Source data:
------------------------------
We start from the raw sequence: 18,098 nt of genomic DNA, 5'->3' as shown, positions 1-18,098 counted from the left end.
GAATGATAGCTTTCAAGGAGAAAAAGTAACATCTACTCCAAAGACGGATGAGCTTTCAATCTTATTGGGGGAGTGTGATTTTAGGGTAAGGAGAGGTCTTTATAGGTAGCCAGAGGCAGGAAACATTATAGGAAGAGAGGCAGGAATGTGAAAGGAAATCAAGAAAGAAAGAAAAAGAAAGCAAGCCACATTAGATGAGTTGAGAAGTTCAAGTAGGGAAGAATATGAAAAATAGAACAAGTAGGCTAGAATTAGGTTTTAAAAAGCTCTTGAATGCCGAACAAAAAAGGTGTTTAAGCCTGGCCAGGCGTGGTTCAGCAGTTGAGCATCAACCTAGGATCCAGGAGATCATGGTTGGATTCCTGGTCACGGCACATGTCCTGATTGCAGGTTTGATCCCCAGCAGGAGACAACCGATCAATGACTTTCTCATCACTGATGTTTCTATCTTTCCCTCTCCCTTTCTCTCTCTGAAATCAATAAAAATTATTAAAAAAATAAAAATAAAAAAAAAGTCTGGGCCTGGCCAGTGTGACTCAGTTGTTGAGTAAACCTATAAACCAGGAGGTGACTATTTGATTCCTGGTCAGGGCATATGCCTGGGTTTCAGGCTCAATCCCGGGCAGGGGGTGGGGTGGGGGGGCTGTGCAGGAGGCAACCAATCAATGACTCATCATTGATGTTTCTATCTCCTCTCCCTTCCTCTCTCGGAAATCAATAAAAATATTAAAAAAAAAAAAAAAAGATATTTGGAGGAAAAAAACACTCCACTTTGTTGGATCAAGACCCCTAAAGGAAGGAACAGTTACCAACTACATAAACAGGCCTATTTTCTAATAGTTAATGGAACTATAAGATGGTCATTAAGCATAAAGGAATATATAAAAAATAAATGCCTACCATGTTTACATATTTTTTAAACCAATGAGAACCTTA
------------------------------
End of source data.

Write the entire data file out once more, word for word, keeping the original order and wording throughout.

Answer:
We start from the raw sequence: 18,098 nt of genomic DNA, 5'->3' as shown, positions 1-18,098 counted from the left end.
GAATGATAGCTTTCAAGGAGAAAAAGTAACATCTACTCCAAAGACGGATGAGCTTTCAATCTTATTGGGGGAGTGTGATTTTAGGGTAAGGAGAGGTCTTTATAGGTAGCCAGAGGCAGGAAACATTATAGGAAGAGAGGCAGGAATGTGAAAGGAAATCAAGAAAGAAAGAAAAAGAAAGCAAGCCACATTAGATGAGTTGAGAAGTTCAAGTAGGGAAGAATATGAAAAATAGAACAAGTAGGCTAGAATTAGGTTTTAAAAAGCTCTTGAATGCCGAACAAAAAAGGTGTTTAAGCCTGGCCAGGCGTGGTTCAGCAGTTGAGCATCAACCTAGGATCCAGGAGATCATGGTTGGATTCCTGGTCACGGCACATGTCCTGATTGCAGGTTTGATCCCCAGCAGGAGACAACCGATCAATGACTTTCTCATCACTGATGTTTCTATCTTTCCCTCTCCCTTTCTCTCTCTGAAATCAATAAAAATTATTAAAAAAATAAAAATAAAAAAAAAGTCTGGGCCTGGCCAGTGTGACTCAGTTGTTGAGTAAACCTATAAACCAGGAGGTGACTATTTGATTCCTGGTCAGGGCATATGCCTGGGTTTCAGGCTCAATCCCGGGCAGGGGGTGGGGTGGGGGGGCTGTGCAGGAGGCAACCAATCAATGACTCATCATTGATGTTTCTATCTCCTCTCCCTTCCTCTCTCGGAAATCAATAAAAATATTAAAAAAAAAAAAAAAAGATATTTGGAGGAAAAAAACACTCCACTTTGTTGGATCAAGACCCCTAAAGGAAGGAACAGTTACCAACTACATAAACAGGCCTATTTTCTAATAGTTAATGGAACTATAAGATGGTCATTAAGCATAAAGGAATATATAAAAAATAAATGCCTACCATGTTTACATATTTTTTAAACCAATGAGAACCTTA